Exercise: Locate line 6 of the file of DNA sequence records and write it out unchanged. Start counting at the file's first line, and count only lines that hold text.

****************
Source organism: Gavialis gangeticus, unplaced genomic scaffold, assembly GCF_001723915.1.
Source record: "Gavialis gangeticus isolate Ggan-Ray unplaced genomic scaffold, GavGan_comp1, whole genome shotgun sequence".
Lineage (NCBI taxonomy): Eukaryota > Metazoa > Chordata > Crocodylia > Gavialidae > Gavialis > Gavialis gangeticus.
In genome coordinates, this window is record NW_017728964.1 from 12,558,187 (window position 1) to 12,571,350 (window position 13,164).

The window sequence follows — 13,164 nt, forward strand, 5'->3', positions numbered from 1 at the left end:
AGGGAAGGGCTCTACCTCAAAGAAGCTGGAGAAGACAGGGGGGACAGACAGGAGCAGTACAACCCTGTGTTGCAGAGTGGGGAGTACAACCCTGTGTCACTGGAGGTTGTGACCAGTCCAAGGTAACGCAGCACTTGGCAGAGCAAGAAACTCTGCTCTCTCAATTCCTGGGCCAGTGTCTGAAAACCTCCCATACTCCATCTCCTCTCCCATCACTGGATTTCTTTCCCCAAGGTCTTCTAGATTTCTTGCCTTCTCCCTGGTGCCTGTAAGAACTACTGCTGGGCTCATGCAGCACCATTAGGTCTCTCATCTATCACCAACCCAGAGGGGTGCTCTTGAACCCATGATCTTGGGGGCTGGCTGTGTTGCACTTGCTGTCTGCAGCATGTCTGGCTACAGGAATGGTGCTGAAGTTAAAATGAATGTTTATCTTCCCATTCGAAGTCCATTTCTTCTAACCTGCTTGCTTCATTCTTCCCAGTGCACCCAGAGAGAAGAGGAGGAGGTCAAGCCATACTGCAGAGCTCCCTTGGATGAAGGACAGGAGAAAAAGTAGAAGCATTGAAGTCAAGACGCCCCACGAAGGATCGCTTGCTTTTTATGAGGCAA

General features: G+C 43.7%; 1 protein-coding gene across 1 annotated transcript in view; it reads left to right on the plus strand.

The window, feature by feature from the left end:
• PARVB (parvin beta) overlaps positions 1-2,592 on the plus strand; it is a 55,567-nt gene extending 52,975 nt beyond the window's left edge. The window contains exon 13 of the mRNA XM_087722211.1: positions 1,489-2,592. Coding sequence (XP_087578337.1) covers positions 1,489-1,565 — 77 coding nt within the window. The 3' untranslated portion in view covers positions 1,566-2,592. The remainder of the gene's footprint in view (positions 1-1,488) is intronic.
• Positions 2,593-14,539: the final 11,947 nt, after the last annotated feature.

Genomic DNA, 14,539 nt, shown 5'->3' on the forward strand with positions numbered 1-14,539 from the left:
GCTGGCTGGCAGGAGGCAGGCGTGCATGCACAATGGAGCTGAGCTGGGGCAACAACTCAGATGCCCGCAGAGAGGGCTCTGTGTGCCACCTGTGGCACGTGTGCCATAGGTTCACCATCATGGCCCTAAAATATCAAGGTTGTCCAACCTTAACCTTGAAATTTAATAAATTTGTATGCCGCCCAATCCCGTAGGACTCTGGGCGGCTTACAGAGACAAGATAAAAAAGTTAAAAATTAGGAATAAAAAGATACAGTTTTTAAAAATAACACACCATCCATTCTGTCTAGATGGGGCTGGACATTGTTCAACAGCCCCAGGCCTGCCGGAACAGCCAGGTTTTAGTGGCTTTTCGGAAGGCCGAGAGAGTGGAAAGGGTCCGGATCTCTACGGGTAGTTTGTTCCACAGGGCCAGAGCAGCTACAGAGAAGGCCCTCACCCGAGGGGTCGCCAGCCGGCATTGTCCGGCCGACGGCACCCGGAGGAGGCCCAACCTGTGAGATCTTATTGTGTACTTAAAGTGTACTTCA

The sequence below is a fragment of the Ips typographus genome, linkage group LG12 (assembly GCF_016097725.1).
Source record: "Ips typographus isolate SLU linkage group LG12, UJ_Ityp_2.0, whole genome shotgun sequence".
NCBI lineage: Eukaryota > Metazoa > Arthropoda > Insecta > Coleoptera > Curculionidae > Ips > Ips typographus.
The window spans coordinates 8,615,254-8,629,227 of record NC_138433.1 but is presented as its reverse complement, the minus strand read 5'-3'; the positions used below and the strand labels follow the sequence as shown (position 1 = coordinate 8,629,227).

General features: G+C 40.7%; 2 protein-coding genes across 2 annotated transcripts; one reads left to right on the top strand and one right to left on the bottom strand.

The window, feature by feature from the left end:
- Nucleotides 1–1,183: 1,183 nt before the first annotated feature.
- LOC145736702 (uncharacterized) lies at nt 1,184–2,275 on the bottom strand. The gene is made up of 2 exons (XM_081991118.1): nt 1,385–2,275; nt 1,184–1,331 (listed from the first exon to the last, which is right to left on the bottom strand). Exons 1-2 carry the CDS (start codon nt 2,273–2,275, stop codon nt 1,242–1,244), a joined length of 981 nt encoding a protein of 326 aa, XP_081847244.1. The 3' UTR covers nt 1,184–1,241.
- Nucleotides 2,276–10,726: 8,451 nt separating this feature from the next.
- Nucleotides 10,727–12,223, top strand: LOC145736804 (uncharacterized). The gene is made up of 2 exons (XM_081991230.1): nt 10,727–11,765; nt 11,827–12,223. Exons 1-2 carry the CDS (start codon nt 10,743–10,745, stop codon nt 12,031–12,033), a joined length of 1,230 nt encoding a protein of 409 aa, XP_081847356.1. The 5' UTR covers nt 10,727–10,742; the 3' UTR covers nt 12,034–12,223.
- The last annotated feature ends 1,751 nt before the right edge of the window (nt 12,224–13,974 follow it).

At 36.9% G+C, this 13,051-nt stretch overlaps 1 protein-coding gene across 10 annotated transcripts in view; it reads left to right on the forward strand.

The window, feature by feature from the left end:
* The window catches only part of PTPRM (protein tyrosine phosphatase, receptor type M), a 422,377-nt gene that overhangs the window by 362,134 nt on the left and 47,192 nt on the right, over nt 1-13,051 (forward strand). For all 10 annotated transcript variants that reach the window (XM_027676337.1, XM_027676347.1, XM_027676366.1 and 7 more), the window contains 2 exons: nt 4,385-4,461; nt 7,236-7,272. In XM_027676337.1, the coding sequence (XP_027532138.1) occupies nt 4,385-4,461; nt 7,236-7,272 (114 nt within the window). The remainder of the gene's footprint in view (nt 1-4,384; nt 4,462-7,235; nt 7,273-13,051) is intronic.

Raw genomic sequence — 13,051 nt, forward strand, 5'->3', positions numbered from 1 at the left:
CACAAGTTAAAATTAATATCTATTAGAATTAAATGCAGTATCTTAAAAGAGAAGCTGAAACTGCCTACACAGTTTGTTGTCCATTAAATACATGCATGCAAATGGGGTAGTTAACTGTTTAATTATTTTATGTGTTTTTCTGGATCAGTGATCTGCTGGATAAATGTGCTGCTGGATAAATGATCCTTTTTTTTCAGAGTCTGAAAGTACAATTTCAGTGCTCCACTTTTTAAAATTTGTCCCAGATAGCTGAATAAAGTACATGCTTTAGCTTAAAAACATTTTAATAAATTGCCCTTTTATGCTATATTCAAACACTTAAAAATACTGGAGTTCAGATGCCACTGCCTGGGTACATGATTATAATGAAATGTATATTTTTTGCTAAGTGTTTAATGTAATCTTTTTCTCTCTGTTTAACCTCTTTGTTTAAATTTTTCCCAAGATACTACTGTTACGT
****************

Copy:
AGGGAAGGGCTCTACCTCAAAGAAGCTGGAGAAGACAGGGGGGACAGACAGGAGCAGTACAACCCTGTGTTGCAGAGTGGGGAGTACAACCCTGTGTCACTGGAGGTTGTGACCAGTCCAAGGTAACGCAGCACTTGGCAGAGCAAGAAACTCTGCTCTCTCAATTCCTGGGCCAGTGTCTGAAAACCTCCCATACTCCATCTCCTCTCCCATCACTGGATTTCTTTCCCCAAGGTCTTCTAGATTTCTTGCCTTCTCCCTGGTGCCTGTAAGAACTACTGCTGGGCTCATGCAGCACCATTAGGTCTCTCATCTATCACCAACCCAGAGGGGTGCTCTTGAACCCATGATCTTGGGGGCTGGCTGTGTTGCACTTGCTGTCTGCAGCATGTCTGGCTACAGGAATGGTGCTGAAGTTAAAATGAATGTTTATCTTCCCATTCGAAGTCCATTTCTTCTAACCTGCTTGCTTCATTCTTCCCAGTGCACCCAGAGAGAAGAGGAGGAGGTCAAGCCATACTGCAGAGCTCCCTTGGATGAAGGACAGGAGAAAAAGTAGAAGCATTGAAGTCAAGACGCCCCACGAAGGATCGCTTGCTTTTTATGAGGCAA